Have Compassion and Empathy Even in the Most Trying Times
וְיָסְפוּ הַשֹּׁטְרִים לְדַבֵּר אֶל־הָעָם וְאָמְרוּ מִי־הָאִישׁ הַיָּרֵא וְרַךְ הַלֵּבָב יֵלֵךְ וְיָשֹׁב לְבֵיתוֹ וְלֹא יִמַּס אֶת־לְבַב אֶחָיו כִּלְבָבוֹ׃ The officials shall go on addressing the troops and say, “Is there anyone afraid and disheartened? Let him go back to his home, lest the courage of his comrades flag like his.”
וְיָסְפוּ הַשֹּׁטְרִים לְדַבֵּר אֶל־הָעָם וְאָמְרוּ מִי־הָאִישׁ הַיָּרֵא וְרַךְ הַלֵּבָב יֵלֵךְ וְיָשֹׁב לְבֵיתוֹ וְלֹא יִמַּס אֶת־לְבַב אֶחָיו כִּלְבָבוֹ׃
The officials shall go on addressing the troops and say, “Is there anyone afraid and disheartened? Let him go back to his home, lest the courage of his comrades flag like his.”
By Adam Eliyahu Berkowitz
Shai was an anomaly in the IDF. The patches on his shoulders had two stripes, making him a captain. But he thought patrols in the desert were a great opportunity to work on his tan, so as soon as our jeep left the front gate his shirt came off and I rarely saw his stripes. He didn’t care that he was going bald and the crown of hair circling his head was long and beginning to gray. Shai was passionate about cooking, my profession, and my great unfulfilled dream was to be a master carpenter, which he was. So even though he was a secular, tattooed, Tel Aviv dweller, and I was a religious “settler”, patrols became long and intense conversations about everything except politics and religion.
Another thing we never discussed was our army credentials. I had done the most basic level of training and I assumed that Shai was not a dedicated “fighter”. I later discovered that he had served in a serious commando unit.
One night, a call came over the radio; someone was coming over the border. They weren’t sure how many there were or whether or not they were armed. That section of the border was rife with drug smuggling, but it was also a spot for terrorists to enter the country. I knew it was serious when Shai put his shirt on and buttoned the bottom three buttons. Frantic voices from all areas of the sector were struggling to be heard on the radio.
Through it all, Shai stayed calm, directing more senior but less experienced officers. Our jeep cruised into position and perched on a hilltop overlooking the ravine the infiltrators needed to pass through. Shai turned to us told us to strap on our gear.
“We have to go down to check it out,” he said. We all began struggling into our gear. Being the medic, I had the biggest load and so Shai came over to help me.
“I need someone to stay behind on the overlook, covering us from the high ground,” he said in a low voice. “Do you want to stay here?”
I immediately understood what Shai was doing. He was giving me a chance to stay behind while saving face.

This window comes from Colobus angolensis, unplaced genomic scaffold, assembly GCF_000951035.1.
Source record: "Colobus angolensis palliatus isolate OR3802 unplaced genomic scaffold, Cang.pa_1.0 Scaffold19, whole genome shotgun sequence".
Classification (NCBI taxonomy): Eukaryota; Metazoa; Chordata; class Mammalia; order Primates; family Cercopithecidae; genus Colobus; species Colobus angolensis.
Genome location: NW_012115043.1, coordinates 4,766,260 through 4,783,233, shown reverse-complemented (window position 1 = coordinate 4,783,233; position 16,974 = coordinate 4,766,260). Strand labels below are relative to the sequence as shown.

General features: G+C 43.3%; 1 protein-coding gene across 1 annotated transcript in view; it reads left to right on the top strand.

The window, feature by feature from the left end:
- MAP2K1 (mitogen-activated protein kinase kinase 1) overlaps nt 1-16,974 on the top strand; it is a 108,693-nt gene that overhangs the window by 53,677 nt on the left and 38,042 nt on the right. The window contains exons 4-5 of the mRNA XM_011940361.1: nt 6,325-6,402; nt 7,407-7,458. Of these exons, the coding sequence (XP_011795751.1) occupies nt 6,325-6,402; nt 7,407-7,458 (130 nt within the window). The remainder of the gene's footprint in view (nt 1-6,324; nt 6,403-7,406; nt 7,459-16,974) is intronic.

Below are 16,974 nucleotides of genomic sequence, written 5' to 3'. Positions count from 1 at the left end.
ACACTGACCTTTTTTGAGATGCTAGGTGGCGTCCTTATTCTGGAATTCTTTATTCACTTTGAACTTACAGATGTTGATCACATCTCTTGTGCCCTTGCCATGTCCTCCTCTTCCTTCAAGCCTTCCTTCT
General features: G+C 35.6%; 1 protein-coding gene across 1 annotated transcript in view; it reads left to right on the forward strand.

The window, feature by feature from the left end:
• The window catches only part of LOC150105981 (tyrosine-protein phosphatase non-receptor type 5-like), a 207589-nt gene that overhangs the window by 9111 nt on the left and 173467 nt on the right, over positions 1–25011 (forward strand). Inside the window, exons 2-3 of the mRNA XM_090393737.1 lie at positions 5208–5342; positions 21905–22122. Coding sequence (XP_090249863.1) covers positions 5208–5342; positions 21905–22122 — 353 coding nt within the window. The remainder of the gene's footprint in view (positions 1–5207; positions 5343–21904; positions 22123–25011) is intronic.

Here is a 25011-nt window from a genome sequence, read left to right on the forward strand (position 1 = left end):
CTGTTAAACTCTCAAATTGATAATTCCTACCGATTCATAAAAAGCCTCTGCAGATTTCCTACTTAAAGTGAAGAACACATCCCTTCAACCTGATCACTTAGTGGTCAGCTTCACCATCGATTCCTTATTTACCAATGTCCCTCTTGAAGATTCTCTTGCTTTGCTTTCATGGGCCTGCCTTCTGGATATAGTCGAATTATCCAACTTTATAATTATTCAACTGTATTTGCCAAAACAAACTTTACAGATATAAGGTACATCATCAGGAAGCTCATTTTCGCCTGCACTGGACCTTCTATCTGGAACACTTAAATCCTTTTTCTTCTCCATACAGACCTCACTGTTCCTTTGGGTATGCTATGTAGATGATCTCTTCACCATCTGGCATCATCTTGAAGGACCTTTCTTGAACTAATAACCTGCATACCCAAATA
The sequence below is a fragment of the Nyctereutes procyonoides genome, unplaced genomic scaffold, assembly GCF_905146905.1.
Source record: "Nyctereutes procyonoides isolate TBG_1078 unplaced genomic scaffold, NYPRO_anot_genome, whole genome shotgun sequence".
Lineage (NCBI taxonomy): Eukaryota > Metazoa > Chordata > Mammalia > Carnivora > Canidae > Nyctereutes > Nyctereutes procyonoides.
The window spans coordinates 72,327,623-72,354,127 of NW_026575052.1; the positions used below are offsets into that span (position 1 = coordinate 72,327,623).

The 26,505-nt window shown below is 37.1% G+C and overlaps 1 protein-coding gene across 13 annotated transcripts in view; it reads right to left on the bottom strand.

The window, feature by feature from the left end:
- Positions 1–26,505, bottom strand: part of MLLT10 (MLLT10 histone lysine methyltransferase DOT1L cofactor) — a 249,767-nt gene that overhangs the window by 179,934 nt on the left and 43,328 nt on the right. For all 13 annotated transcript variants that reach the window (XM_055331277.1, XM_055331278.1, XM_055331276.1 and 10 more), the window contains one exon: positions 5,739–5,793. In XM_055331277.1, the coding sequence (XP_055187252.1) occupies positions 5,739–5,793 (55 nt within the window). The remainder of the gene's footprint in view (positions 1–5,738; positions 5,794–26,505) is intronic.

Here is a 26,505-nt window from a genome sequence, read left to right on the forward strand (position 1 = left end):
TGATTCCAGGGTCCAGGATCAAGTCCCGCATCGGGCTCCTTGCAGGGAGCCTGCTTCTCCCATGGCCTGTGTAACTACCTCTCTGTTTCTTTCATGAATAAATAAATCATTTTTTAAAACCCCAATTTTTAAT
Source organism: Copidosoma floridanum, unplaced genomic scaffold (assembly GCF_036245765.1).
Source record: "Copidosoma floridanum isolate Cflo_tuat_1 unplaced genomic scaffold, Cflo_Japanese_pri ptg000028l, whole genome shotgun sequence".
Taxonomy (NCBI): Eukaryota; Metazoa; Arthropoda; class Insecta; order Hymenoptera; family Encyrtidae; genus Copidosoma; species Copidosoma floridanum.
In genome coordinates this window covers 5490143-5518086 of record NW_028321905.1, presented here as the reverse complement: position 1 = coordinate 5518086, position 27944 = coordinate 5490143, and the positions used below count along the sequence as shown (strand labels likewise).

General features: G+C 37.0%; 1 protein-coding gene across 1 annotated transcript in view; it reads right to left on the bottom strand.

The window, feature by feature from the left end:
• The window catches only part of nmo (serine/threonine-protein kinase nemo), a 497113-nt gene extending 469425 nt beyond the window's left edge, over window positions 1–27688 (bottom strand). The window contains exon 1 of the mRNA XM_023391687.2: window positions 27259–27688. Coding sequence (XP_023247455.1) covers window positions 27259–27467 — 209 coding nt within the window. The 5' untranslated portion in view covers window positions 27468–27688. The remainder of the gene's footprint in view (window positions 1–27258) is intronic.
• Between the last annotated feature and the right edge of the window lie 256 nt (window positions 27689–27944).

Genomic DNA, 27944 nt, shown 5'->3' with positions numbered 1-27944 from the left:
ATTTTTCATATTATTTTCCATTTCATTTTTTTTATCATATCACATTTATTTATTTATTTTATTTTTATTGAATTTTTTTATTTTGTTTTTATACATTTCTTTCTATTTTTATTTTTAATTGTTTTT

“I’m good,” I said with more confidence than I was feeling. Shai looked into my face, saw something, and nodded.
Shai didn’t know it, but he was doing exactly what the Torah commanded the officers to do before going out to battle.
WHAT ARE THE OFFICIALS SUPPOSED TO ASK THE TROOPS BEFORE GOING OF TO WAR?
Just as the nation is about to enter Israel and begin the process of conquering the land, Moses describes what is to happen when the nation prepares to go out to fight. Prior to battle, officers were to go out amongst the soldiers and make an announcement, saying that any man who was newly betrothed, had just built a house, or had just planted a vineyard should leave the camp and go home.
And then they announced the fourth category: “Is there anyone afraid and disheartened? Let him go back to his home, lest the courage of his comrades flag like his.” (Deuteronomy 20:8 The Israel Bible, p.488)
In the Talmud, Rabbi Yossi HaGalilee explains that the first three categories of exemptions came only for the sake of the fourth category. The reason for exempting those who had built a house, planted a vineyard or were engaged to be married was so that nobody would be able to know which soldiers were leaving out of fear, and which fell under the other three exemptions. By exempting the three other categories of people, the Torah was preserving the honor of those leaving because they were afraid to fight.
Is fear enough of a reason to walk away from the obligation of fighting for your people? There are different types of fear. Every person who puts on a uniform learns to cope with fear, from the first moment the officers begin yelling in basic training until the moment you have to run towards an enemy who is shooting at you.
But there is another fear soldiers must face. According to the Talmud (Masechet Sotah), this fourth category exempting a soldier due to fear applies to a soldier who felt that he had sinned so much that he had no credit to save his life in the midst of battle. This level of fear and self-doubt can be insurmountable and even infectious.
The lesson here is remarkable. The Torah is describing a state of national emergency, and what is on the minds of the soldiers and officers is not to embarrass or humiliate a fellow human being – even one that is so full of his sin he is afraid he might not merit to survive the battle.
The Torah describes so many obligations that must be fulfilled in order to serve God. There are an equal number of factors standing in our way. But rather than simply say, “get over it and do your job,” the Torah is full of compassion. Even allowing for a fearful ‘sinner’ to back out honorably, and hopefully use the opportunity to repent and return to God.
May we learn from here to always relate to other with kindness and empathy, even in the most trying of times, just as God relates to all of His children with compassion.
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